In an effort to centralize developer resources and help newcomers to open source, the Apache Software Foundation recently
launched the Community Developer project. So far, the project includes plans for a mentoring program, a "Newbie FAQ", and resources for educators. To find out how the project started and where it's going, DZone conducted an exclusive interview with Bertrand Delacretaz, an Apache member who has been with the project since the beginning. He says some of the major goals for the project include mentoring for student developers and an entry point to the foundation at-large.
In 2005, Bertrand Delacretaz had a conversation with Ross Gardler, another open source mentor and Apache member, about making it possible for more people to get involved Apache projects. Gardler was teaching in Trinidad and Tobago and Delacretaz was also teaching at the time. "We were both trying to get students interested in the open source idea for their diploma work," said Delacretaz. Gardler and Delacretaz envisioned an organization within Apache that would initiate a standard system for mentoring on any project.
The idea came from their work at Google Summer of Code
, which is a global program that encourages student developers to work on various open source projects. "The student gets some money from Google so instead of flipping burgers during the summer, you can help open source projects," said Delacretaz. The program, which started five years ago, has a mentoring system that Delacretaz and Gardler wanted to implement in the Apache community.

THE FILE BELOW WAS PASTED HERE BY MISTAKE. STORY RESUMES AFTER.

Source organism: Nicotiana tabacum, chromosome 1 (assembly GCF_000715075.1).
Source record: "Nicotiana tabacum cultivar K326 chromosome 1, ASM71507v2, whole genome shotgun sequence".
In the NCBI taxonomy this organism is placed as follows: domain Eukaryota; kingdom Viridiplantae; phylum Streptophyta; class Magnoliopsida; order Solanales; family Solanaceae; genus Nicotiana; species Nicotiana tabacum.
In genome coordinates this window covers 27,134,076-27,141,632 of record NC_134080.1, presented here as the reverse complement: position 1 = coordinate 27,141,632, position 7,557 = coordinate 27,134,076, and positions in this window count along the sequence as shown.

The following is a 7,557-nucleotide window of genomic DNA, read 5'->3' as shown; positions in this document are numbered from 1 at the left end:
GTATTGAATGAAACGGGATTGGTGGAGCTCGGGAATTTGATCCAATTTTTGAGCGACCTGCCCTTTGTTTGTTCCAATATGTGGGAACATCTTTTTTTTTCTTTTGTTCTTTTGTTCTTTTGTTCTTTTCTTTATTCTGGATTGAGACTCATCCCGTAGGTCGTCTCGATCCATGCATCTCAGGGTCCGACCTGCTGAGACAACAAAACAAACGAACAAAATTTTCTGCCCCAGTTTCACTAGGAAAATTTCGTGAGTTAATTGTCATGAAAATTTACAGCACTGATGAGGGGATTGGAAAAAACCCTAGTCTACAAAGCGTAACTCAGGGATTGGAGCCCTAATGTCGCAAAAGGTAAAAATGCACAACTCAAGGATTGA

"We started managing Google Summer of Code inside Apache in an 'add-on' fashion," said Delacretaz. "We had mailing lists where mentors subscribe and then we coordinated it. We felt the need to make this and other similar efforts more visible inside Apache and also toward the outside." That's when Delacretaz and other Apache members decided to create the Community Developer project. Delacretaz says that the Community Developer project will offer resources that explain how Apache works, how to get in touch with the community, and how to join projects. Right now, Apache is working on centralizing these resources and completing unfinished documents.
The Community Developer project includes a mentoring program. Delacretaz and other Apache members have written a draft for how this program will work and there are currently a number of requests being discussed. The program draft proposes a system where Apache community members can commit to being a mentor for a new contributor. A mentee, on the other hand, must commit to a plan that shows significant ongoing effort and contribution. After the mentee picks a top level project to work on, sets goals with the mentor, and sets up a wiki, the work begins. Delacretaz said that some mentor-student relationships will be starting soon through the program. All of the contributions are on a volunteer basis, he says. There's no money involved. The Community developer project will also aim to be a contact point for teachers who want their students to get involved in open source development.
Helping people get involved in open source projects at Apache is the ultimate vision, says Delacretaz. The mentoring program is in experimental stages right now, but it will strive to create the next generation of open source developers. Applications
are now available for the mentor program.